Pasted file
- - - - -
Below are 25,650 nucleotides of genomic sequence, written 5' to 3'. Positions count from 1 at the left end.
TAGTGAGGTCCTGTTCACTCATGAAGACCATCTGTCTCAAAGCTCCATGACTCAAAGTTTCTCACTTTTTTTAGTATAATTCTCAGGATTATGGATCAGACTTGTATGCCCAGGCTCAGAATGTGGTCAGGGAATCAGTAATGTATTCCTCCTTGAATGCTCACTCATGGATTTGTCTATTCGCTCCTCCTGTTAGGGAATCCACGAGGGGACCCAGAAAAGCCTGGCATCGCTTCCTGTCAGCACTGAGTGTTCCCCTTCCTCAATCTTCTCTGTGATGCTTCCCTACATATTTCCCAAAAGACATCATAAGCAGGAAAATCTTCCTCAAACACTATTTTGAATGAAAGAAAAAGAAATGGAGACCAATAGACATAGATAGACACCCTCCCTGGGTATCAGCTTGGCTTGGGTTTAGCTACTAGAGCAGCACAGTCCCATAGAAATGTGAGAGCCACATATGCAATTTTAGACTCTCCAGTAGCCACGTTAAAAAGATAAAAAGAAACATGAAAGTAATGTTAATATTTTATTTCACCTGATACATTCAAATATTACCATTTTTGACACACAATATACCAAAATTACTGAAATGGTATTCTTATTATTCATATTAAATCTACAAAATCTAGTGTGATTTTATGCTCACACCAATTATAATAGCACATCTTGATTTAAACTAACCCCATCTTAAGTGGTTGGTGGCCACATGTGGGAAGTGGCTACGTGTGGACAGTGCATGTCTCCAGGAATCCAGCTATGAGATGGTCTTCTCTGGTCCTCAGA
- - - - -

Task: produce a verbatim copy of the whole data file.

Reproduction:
Below are 25,650 nucleotides of genomic sequence, written 5' to 3'. Positions count from 1 at the left end.
TAGTGAGGTCCTGTTCACTCATGAAGACCATCTGTCTCAAAGCTCCATGACTCAAAGTTTCTCACTTTTTTTAGTATAATTCTCAGGATTATGGATCAGACTTGTATGCCCAGGCTCAGAATGTGGTCAGGGAATCAGTAATGTATTCCTCCTTGAATGCTCACTCATGGATTTGTCTATTCGCTCCTCCTGTTAGGGAATCCACGAGGGGACCCAGAAAAGCCTGGCATCGCTTCCTGTCAGCACTGAGTGTTCCCCTTCCTCAATCTTCTCTGTGATGCTTCCCTACATATTTCCCAAAAGACATCATAAGCAGGAAAATCTTCCTCAAACACTATTTTGAATGAAAGAAAAAGAAATGGAGACCAATAGACATAGATAGACACCCTCCCTGGGTATCAGCTTGGCTTGGGTTTAGCTACTAGAGCAGCACAGTCCCATAGAAATGTGAGAGCCACATATGCAATTTTAGACTCTCCAGTAGCCACGTTAAAAAGATAAAAAGAAACATGAAAGTAATGTTAATATTTTATTTCACCTGATACATTCAAATATTACCATTTTTGACACACAATATACCAAAATTACTGAAATGGTATTCTTATTATTCATATTAAATCTACAAAATCTAGTGTGATTTTATGCTCACACCAATTATAATAGCACATCTTGATTTAAACTAACCCCATCTTAAGTGGTTGGTGGCCACATGTGGGAAGTGGCTACGTGTGGACAGTGCATGTCTCCAGGAATCCAGCTATGAGATGGTCTTCTCTGGTCCTCAGA